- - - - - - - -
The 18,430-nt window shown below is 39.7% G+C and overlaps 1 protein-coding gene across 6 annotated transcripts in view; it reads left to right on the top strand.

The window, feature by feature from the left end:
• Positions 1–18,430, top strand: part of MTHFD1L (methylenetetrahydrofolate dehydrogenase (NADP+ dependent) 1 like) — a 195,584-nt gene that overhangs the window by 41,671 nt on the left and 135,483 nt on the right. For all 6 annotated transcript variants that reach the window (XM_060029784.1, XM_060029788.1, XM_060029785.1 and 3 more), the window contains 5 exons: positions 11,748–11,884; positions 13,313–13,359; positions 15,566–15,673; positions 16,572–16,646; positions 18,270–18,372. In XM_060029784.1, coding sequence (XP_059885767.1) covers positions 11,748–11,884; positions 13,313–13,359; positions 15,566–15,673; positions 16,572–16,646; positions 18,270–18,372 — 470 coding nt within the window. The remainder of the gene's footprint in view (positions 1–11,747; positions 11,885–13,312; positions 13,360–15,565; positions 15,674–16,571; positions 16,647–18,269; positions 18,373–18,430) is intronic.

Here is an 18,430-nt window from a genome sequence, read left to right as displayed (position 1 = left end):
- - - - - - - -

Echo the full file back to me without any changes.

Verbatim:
The 18,430-nt window shown below is 39.7% G+C and overlaps 1 protein-coding gene across 6 annotated transcripts in view; it reads left to right on the top strand.

The window, feature by feature from the left end:
• Positions 1–18,430, top strand: part of MTHFD1L (methylenetetrahydrofolate dehydrogenase (NADP+ dependent) 1 like) — a 195,584-nt gene that overhangs the window by 41,671 nt on the left and 135,483 nt on the right. For all 6 annotated transcript variants that reach the window (XM_060029784.1, XM_060029788.1, XM_060029785.1 and 3 more), the window contains 5 exons: positions 11,748–11,884; positions 13,313–13,359; positions 15,566–15,673; positions 16,572–16,646; positions 18,270–18,372. In XM_060029784.1, coding sequence (XP_059885767.1) covers positions 11,748–11,884; positions 13,313–13,359; positions 15,566–15,673; positions 16,572–16,646; positions 18,270–18,372 — 470 coding nt within the window. The remainder of the gene's footprint in view (positions 1–11,747; positions 11,885–13,312; positions 13,360–15,565; positions 15,674–16,571; positions 16,647–18,269; positions 18,373–18,430) is intronic.

Here is an 18,430-nt window from a genome sequence, read left to right as displayed (position 1 = left end):